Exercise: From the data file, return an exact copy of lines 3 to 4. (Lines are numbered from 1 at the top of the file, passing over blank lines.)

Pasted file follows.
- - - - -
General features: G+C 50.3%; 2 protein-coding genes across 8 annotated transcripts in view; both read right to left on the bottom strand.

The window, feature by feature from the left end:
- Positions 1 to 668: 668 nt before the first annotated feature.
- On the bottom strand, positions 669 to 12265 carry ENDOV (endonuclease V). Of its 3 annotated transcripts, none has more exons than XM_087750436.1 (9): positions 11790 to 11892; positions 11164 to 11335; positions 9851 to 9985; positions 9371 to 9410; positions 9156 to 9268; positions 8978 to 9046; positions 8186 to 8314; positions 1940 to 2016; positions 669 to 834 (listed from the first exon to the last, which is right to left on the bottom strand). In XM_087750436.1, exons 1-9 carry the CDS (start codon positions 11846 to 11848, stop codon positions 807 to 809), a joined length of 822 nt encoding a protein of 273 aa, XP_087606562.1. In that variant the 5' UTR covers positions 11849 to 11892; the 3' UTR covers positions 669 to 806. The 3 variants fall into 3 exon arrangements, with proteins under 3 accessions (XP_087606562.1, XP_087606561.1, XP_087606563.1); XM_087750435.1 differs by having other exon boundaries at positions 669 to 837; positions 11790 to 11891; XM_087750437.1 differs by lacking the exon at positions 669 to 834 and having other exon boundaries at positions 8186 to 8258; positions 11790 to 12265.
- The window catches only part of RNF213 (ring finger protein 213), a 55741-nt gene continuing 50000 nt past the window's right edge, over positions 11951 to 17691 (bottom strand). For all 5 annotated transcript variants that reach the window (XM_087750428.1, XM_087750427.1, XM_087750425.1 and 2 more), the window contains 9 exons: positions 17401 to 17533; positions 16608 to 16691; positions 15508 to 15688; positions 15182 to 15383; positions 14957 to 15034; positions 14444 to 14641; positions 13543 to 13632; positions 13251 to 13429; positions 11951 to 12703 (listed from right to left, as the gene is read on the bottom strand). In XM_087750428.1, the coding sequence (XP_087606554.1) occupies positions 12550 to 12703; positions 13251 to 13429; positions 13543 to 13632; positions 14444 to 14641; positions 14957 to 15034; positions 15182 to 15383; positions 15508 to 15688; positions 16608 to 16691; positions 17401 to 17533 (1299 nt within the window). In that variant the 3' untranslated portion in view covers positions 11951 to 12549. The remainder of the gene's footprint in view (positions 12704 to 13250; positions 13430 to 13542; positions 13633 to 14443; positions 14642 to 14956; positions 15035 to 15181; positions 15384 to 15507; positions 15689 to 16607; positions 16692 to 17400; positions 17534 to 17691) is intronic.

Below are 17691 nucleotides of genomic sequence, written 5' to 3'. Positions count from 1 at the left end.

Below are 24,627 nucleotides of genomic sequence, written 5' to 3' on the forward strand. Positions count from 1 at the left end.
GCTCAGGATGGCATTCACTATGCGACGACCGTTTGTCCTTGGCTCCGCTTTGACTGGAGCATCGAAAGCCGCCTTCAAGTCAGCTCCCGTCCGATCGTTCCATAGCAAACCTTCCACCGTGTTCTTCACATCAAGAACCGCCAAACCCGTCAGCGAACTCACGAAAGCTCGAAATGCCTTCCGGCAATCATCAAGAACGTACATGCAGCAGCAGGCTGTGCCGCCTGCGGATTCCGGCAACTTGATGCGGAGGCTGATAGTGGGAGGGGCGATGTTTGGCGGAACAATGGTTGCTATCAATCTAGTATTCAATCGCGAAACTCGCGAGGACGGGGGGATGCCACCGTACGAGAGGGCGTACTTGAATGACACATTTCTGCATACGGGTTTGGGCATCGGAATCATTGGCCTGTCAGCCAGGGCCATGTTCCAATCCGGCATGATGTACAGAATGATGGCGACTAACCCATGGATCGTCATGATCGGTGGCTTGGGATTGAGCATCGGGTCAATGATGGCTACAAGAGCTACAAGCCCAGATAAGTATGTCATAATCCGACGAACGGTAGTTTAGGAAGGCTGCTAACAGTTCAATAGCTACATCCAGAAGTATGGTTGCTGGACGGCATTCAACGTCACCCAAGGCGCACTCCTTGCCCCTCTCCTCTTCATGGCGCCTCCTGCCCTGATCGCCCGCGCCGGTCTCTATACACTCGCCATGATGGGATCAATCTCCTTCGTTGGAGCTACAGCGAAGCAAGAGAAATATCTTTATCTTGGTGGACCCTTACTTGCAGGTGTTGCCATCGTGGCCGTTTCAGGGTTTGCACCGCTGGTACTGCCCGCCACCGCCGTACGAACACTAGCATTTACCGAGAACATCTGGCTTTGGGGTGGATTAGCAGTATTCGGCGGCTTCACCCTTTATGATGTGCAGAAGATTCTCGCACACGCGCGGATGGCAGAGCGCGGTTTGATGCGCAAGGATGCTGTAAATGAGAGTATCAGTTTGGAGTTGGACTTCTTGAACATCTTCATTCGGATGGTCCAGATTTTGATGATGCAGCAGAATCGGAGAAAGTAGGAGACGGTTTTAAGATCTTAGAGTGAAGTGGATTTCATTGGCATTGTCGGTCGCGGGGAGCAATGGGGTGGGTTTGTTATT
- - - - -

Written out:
- Positions 1 to 668: 668 nt before the first annotated feature.
- On the bottom strand, positions 669 to 12265 carry ENDOV (endonuclease V). Of its 3 annotated transcripts, none has more exons than XM_087750436.1 (9): positions 11790 to 11892; positions 11164 to 11335; positions 9851 to 9985; positions 9371 to 9410; positions 9156 to 9268; positions 8978 to 9046; positions 8186 to 8314; positions 1940 to 2016; positions 669 to 834 (listed from the first exon to the last, which is right to left on the bottom strand). In XM_087750436.1, exons 1-9 carry the CDS (start codon positions 11846 to 11848, stop codon positions 807 to 809), a joined length of 822 nt encoding a protein of 273 aa, XP_087606562.1. In that variant the 5' UTR covers positions 11849 to 11892; the 3' UTR covers positions 669 to 806. The 3 variants fall into 3 exon arrangements, with proteins under 3 accessions (XP_087606562.1, XP_087606561.1, XP_087606563.1); XM_087750435.1 differs by having other exon boundaries at positions 669 to 837; positions 11790 to 11891; XM_087750437.1 differs by lacking the exon at positions 669 to 834 and having other exon boundaries at positions 8186 to 8258; positions 11790 to 12265.